So in general, this blog will focus on cases of idiocy, ignorance, laziness, ridiculous sensationalism, and other types of nonsense not strictly related to syllogistic errors.

To aid in that endeavor, I have developed a simple scale on which to rate mistakes. As with all scales, it ranges from 1 to 10, with 1 being "might be right, but you said it was proven and it's not" and 10 being "the continued existence of this author is a near disproof of Darwinism".

Some examples of each level

1: "Measured atmospheric CO2 levels have been increasing in lock-step with human CO2 emission levels and global temperatures. Therefore, human CO2 emitted must be increasing atmospheric CO2, warming the Earth". While I actually do believe this, if some other factor warmed the Earth, it would almost certainly increase CO2 levels, which would then feedback warming the Earth more, and so on. Notice no humans were involved in this hypothetical situation.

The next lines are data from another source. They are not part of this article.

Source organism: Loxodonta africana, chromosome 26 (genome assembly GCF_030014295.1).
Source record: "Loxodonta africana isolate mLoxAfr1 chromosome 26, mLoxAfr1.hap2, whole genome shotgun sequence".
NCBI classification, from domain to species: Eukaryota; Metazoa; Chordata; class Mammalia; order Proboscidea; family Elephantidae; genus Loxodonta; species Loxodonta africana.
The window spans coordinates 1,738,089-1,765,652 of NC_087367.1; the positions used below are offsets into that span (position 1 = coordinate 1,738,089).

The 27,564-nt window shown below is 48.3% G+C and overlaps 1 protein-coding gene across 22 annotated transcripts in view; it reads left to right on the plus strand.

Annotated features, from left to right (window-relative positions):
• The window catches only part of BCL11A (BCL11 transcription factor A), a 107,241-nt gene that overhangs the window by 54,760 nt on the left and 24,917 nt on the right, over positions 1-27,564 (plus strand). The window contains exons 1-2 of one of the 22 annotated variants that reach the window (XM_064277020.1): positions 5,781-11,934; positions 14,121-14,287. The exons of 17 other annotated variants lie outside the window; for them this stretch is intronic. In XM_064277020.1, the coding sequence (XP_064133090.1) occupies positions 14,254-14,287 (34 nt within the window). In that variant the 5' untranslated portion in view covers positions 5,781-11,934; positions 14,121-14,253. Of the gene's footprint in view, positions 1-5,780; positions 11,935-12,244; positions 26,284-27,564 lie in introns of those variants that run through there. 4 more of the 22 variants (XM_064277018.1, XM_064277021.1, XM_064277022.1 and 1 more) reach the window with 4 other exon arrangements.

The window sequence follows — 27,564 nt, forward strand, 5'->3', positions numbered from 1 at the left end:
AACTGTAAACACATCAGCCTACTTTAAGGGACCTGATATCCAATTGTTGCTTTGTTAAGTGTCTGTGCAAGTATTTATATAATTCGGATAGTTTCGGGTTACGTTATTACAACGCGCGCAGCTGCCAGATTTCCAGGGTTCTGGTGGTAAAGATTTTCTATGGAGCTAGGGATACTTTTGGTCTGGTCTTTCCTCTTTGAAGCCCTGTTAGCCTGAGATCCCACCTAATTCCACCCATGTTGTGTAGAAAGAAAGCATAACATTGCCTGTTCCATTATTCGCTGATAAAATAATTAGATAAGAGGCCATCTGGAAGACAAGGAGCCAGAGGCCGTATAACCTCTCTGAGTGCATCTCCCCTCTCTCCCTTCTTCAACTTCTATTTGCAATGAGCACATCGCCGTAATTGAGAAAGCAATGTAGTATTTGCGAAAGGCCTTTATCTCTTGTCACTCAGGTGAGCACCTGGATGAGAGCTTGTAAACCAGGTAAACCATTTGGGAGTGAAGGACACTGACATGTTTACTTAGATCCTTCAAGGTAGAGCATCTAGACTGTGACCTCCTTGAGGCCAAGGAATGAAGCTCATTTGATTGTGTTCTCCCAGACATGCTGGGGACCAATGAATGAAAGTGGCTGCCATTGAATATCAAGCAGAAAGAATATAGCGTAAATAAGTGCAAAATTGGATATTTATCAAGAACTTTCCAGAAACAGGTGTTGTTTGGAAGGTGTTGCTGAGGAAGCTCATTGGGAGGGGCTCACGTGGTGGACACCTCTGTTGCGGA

5: "The vice president is not part of the executive branch." If you read the constitution without thinking too hard about this, it's obviously a false statement. If you agonize over the meaning of each and every word, you start to wonder. If you actually think about the consequences, as CREW did, of course it means there's some magical 4th branch, or that Cheney is should be subjected to all kinds of oversight. If you actually think for a second, you realize that 200 years of precedent put the VP in the executive branch.

7: "The streets are safe in Philadelphia. It’s only the people who make them unsafe." Mayor of Philadelphia. Gee, I wonder if he knows how to take something not perfectly, 100% literally? My guess would be not.

10: "We can't make pot legal. If marijuana were legal, people would smoke it." 'Nuff said


* The Casimir force. It's quantum mechanical in nature, essentially the random variations in quantum foam don't cancel out completely at very short length scales.

How to prevent lawlessness

The Washington Post reports:

"A crucial yet overlooked deadline looms over the Iraq debate: Unless further action is taken, the war will become illegal on Jan. 1, 2009. ...